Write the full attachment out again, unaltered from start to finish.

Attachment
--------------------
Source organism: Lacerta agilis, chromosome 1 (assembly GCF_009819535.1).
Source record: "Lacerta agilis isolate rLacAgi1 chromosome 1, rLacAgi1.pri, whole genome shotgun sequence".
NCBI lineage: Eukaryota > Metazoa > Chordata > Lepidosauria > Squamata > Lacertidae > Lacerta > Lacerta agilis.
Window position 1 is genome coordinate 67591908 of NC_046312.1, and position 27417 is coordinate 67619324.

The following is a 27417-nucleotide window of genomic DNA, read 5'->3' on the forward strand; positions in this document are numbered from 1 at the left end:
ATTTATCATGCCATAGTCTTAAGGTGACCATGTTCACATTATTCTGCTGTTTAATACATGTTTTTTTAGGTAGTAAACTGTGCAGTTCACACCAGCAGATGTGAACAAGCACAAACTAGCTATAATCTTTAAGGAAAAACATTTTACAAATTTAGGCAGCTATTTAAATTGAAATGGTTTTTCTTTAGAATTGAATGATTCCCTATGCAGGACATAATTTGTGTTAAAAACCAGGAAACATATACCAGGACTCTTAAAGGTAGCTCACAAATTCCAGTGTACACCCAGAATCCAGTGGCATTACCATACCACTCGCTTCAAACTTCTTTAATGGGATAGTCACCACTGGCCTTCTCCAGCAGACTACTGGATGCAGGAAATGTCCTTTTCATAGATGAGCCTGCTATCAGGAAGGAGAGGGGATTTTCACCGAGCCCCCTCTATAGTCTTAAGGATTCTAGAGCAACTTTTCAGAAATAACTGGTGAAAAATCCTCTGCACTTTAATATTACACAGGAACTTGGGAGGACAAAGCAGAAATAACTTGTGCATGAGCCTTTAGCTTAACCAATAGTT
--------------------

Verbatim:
Source organism: Lacerta agilis, chromosome 1 (assembly GCF_009819535.1).
Source record: "Lacerta agilis isolate rLacAgi1 chromosome 1, rLacAgi1.pri, whole genome shotgun sequence".
NCBI lineage: Eukaryota > Metazoa > Chordata > Lepidosauria > Squamata > Lacertidae > Lacerta > Lacerta agilis.
Window position 1 is genome coordinate 67591908 of NC_046312.1, and position 27417 is coordinate 67619324.

The following is a 27417-nucleotide window of genomic DNA, read 5'->3' on the forward strand; positions in this document are numbered from 1 at the left end:
ATTTATCATGCCATAGTCTTAAGGTGACCATGTTCACATTATTCTGCTGTTTAATACATGTTTTTTTAGGTAGTAAACTGTGCAGTTCACACCAGCAGATGTGAACAAGCACAAACTAGCTATAATCTTTAAGGAAAAACATTTTACAAATTTAGGCAGCTATTTAAATTGAAATGGTTTTTCTTTAGAATTGAATGATTCCCTATGCAGGACATAATTTGTGTTAAAAACCAGGAAACATATACCAGGACTCTTAAAGGTAGCTCACAAATTCCAGTGTACACCCAGAATCCAGTGGCATTACCATACCACTCGCTTCAAACTTCTTTAATGGGATAGTCACCACTGGCCTTCTCCAGCAGACTACTGGATGCAGGAAATGTCCTTTTCATAGATGAGCCTGCTATCAGGAAGGAGAGGGGATTTTCACCGAGCCCCCTCTATAGTCTTAAGGATTCTAGAGCAACTTTTCAGAAATAACTGGTGAAAAATCCTCTGCACTTTAATATTACACAGGAACTTGGGAGGACAAAGCAGAAATAACTTGTGCATGAGCCTTTAGCTTAACCAATAGTT